Legal doctrine and political control

Tonja Jacobi*, Emerson H Tiller

*Corresponding author for this work

    Research output: Contribution to journalArticlepeer-review

    43 Scopus citations

    Abstract

    We model legal doctrine as an instrument of political control by higher courts over lower courts and the case outcomes they produce. We focus on the choice between determinate and indeterminate doctrines within a hierarchy of courts where political-ideological alignment between lower and higher courts varies. We show that the choice over doctrinal determinacy depends on the distribution of cases, the distribution of litigants, judicial types, and the level of policy alignment between higher and lower court judges. The model suggests the optimal doctrinal choice for a high court, given the political-ideological alignment between the high court and the lower court, the control characteristics of doctrines themselves, and the matching of doctrines to litigant pools. This has implications regarding preference divergence within the judicial hierarchy, the interaction of different doctrines, and interplay between doctrinal specificity and doctrinal reach.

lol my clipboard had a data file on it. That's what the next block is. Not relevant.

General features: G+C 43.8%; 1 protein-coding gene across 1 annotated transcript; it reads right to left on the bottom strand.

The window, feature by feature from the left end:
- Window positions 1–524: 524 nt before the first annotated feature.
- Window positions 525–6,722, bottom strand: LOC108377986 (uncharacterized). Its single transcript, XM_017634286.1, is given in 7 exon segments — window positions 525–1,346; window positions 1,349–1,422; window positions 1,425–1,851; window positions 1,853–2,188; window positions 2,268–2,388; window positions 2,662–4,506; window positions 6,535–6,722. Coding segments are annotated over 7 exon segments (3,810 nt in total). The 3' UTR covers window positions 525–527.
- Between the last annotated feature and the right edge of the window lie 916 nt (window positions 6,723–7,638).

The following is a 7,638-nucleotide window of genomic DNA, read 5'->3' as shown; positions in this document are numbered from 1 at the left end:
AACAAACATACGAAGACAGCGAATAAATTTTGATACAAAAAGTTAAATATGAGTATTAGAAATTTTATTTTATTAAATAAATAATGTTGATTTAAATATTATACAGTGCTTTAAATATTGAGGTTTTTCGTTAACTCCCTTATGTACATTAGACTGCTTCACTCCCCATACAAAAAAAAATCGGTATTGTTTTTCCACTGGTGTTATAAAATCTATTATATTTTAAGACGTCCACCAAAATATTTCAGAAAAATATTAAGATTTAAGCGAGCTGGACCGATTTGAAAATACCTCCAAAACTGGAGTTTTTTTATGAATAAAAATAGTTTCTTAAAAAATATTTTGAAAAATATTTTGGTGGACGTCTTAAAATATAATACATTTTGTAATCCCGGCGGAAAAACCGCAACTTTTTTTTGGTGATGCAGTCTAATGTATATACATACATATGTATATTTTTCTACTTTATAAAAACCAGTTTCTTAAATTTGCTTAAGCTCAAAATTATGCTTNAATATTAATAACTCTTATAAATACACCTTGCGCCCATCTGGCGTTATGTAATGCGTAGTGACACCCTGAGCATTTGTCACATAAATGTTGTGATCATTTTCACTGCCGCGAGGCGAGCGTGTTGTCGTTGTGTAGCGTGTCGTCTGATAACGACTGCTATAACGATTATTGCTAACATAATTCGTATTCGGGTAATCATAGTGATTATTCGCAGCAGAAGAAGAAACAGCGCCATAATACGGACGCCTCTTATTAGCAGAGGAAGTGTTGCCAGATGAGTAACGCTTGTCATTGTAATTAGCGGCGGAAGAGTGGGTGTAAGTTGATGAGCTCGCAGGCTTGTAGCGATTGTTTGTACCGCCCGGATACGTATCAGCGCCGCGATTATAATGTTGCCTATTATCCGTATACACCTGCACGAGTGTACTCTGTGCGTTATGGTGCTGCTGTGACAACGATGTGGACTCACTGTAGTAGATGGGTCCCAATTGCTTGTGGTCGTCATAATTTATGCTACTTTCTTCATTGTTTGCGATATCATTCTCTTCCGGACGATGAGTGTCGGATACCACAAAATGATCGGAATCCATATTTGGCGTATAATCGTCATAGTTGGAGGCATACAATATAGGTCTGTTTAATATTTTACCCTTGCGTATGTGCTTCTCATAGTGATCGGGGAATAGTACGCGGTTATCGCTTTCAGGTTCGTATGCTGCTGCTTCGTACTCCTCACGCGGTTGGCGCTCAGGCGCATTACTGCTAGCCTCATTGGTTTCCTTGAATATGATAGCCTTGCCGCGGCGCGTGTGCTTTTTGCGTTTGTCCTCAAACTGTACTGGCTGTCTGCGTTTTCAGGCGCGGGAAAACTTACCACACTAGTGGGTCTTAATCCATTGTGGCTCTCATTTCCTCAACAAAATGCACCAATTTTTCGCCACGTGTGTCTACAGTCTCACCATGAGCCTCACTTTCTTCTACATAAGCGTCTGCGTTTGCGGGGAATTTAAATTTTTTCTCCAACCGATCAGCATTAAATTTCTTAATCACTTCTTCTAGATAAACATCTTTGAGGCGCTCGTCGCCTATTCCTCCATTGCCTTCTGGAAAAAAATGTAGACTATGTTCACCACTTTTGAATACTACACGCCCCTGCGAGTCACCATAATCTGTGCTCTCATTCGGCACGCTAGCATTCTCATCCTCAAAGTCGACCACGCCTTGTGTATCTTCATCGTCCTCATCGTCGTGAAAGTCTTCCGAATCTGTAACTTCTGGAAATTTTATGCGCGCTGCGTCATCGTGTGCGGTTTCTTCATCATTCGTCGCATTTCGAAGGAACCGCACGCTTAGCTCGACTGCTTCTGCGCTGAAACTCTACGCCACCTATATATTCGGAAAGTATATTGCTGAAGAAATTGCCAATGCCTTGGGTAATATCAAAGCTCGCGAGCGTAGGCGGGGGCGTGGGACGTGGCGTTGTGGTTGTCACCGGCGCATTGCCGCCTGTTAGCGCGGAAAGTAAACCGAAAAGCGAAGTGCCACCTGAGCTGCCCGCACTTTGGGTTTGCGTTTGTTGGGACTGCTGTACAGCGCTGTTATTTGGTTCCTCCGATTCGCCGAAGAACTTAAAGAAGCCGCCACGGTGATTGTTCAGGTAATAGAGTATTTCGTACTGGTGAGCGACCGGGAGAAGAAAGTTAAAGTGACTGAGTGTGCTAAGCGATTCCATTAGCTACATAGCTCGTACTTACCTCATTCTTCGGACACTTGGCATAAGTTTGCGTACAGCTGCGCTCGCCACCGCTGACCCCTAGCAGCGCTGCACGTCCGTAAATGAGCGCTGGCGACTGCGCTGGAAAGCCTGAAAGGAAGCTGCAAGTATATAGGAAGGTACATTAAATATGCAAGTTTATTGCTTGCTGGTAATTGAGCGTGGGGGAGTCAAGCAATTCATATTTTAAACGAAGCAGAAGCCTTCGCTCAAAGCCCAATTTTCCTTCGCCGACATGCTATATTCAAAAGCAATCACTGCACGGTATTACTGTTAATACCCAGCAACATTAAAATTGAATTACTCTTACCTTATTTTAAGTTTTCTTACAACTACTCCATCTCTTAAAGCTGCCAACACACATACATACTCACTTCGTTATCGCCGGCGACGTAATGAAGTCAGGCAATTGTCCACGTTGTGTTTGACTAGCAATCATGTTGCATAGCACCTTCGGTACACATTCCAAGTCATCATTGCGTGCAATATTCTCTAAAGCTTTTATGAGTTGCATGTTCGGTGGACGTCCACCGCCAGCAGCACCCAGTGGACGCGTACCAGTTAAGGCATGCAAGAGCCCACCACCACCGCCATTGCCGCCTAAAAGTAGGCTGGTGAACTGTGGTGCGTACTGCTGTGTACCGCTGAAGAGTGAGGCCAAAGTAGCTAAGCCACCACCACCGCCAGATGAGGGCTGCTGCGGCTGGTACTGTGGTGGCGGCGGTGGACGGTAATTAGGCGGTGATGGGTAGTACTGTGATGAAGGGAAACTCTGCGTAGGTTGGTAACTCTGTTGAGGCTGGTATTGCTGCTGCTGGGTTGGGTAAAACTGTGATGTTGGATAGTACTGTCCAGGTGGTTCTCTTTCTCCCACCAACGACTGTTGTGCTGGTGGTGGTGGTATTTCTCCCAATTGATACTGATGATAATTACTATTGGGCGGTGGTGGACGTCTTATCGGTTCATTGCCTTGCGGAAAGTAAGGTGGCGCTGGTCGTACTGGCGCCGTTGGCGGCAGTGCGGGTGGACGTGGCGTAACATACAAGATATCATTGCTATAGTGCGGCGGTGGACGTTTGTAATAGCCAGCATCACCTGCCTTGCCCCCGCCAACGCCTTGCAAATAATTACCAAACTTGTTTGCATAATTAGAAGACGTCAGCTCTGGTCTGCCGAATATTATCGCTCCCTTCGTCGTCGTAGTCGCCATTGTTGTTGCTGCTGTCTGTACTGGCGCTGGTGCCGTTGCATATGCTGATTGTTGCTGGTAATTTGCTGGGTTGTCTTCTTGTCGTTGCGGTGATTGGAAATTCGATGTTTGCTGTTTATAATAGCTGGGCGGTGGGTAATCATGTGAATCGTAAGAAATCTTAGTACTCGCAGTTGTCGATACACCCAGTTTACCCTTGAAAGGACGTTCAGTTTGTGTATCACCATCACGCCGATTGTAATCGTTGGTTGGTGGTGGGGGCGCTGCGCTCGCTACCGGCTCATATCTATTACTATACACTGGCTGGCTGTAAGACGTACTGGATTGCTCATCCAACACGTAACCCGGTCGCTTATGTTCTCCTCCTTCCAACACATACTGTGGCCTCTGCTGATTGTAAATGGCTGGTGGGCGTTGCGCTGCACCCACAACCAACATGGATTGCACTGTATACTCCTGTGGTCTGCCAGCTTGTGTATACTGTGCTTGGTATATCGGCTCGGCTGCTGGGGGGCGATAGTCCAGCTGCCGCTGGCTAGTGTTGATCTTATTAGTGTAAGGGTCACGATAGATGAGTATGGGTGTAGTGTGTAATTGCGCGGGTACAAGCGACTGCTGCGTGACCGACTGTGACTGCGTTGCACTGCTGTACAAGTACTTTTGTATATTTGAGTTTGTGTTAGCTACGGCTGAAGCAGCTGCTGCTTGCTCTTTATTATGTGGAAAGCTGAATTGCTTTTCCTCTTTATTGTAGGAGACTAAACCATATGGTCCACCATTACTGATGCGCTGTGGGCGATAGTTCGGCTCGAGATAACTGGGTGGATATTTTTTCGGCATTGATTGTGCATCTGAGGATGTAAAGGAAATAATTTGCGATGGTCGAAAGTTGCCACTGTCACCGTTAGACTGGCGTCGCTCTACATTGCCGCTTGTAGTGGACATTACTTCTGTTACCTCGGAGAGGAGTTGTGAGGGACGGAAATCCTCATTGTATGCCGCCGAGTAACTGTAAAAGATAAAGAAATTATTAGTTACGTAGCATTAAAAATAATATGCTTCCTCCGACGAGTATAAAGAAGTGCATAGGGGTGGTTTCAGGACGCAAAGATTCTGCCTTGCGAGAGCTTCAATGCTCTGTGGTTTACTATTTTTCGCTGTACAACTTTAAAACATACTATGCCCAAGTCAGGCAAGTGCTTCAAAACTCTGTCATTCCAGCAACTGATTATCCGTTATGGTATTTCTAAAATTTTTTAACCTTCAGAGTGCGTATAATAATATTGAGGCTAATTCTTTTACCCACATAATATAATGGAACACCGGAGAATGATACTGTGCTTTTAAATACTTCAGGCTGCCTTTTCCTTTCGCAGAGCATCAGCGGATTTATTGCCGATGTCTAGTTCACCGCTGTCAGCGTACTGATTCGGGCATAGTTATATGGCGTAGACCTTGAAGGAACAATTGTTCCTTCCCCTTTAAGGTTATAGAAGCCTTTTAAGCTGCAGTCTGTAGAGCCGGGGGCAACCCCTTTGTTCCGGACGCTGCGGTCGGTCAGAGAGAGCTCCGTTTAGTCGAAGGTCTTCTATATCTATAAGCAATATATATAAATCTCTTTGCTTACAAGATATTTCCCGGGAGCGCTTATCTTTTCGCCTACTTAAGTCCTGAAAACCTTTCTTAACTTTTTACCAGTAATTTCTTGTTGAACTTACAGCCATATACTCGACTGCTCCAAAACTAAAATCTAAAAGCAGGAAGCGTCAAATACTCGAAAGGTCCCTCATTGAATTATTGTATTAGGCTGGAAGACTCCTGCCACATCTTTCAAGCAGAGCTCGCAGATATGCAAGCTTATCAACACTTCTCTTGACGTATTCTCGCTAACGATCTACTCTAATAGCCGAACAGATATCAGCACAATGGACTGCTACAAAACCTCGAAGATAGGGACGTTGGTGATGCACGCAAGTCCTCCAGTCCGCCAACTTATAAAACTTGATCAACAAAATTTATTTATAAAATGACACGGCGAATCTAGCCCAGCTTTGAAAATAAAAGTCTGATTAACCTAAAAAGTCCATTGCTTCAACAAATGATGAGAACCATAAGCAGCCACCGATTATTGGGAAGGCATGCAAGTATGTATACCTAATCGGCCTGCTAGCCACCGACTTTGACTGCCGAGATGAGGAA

Original languageEnglish (US)
    Pages (from-to)326-345
    Number of pages20
    JournalJournal of Law, Economics, and Organization
    Volume23
    Issue number2
    DOIs
    StatePublished - Jun 2007

    ASJC Scopus subject areas

    • Economics and Econometrics
    • Organizational Behavior and Human Resource Management
    • Law

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